With 65km of groomed and maintained singletrack, Super D and downhill courses, is Drak Bike Park as good as it gets?
Drak Bike Park is situated on the Indonesian island of Batam, just a 40 minute ferry ride south of Singapore. Drak (short for 'Durian Kang' or Durian River) Bike Park lies in the area to the east of the lake formed when the river was dammed 20 years ago for the fresh water needs of the island.
|Drak Trail Map|
The park had it's beginnings when a rider from Singapore, Stewart Ong, came to Batam over 20 years ago for work. He rode the farm trails and wanting more, began creating trails in the nearby park. Today, he works in conjunction with the community and state park authorities and created the Drak Bike Club, which maintains and operates the Bike Park.
|"The Gap". Image Courtesy of Drak Bike Park |
There are many challenges building trails in South East Asia. The dense jungle canopy drops leaves and heavy rains often topple trees over trails and erode trails. Stewart and his crew work full time maintaining the trails when there are no customers.
|65km of singletrack trail at Drak Bike Park. Photo by Stewart Ong.|
How does does one go about riding in the park? First of all, get in touch with Stewart by Facebook
. Stewart will book you on one of the morning ferry services from Singapore to Batam (on the weekend, it is either the 8:20 or 8:50am; on a weekday, only the 8:50am ferry is available). He will meet you at the Batam ferry terminal, and take you and your bike to the club. At the club, Stewart provides a simple breakfast or snack while you change up, and then head off to ride. There's a time difference of one hour between Singapore and Batam, so it still seems quite early when you begin your ride about 10am Batam time.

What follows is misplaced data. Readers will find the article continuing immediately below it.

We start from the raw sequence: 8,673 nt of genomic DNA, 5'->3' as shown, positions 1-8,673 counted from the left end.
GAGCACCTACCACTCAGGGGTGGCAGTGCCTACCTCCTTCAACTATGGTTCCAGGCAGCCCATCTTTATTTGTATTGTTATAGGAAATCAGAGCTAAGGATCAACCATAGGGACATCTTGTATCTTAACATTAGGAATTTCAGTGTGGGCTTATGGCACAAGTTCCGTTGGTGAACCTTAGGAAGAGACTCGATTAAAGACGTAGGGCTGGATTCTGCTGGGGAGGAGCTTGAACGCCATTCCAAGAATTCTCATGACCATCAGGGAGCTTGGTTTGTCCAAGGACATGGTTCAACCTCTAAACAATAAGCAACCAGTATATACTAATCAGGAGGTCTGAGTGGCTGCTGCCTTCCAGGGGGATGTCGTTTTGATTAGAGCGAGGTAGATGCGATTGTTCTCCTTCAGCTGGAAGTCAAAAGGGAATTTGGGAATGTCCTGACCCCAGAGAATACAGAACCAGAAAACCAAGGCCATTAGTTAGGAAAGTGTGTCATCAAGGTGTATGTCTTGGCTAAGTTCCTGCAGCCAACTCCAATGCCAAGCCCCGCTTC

|Laura negotiating some 'adventure' singletrack trail. Photo by Stewart Ong.|
All riders are guided for safety and security. Faster riders get to follow a motor bike, and it was fun trying to keep up with a powered bike through the singletrack trails. Stewart normally takes riders on a scenic 10km warm-up ride along singletrack farming trails which crisscross padi fields and along the lake shore. Then the trail dives into the park's gem, 65km of maintained singletrack trails. In addition, there are other 'ride-able' trails around the park, such as unmaintained 'adventure' singletrack and motocross trails.
|Photo by Luki Gunawan. Courtesy of Drak Bike Club.|
Stewart's crew will meet rider's with a lunch pack and cold drinks at a prearranged lunch stop. After the ride, showers and a snack await. If you aren't staying the night, Stewart will send you and your bike back to catch the ferry back to Singapore. Drak Bike Club has enough beds to sleep 24 riders in 5-6 rooms, so an overnight stay with more riding the next day is encouraged. Note that each ferry has a limit of only 12 bikes, so if you are coming over in a bigger group, it has to be split-up over 2 or more ferries.
Cost varies, depending on the number of riders and how long you stay. For large groups, the cost is about SGD$80 per rider for a day, and includes park entry fee, guide, all meals and drinks. The ferry ticket costs SGD$50, and you have to pay another SGD$10 for bike handling. For overnight stays and longer, it's more cost effective as you only pay for the ferry once. Contact Stewart or Drak Bike Club
for details and cost.
So back to the question: is Drak Bike Park as good as it gets? For South East Asia, my answer is yes :o)
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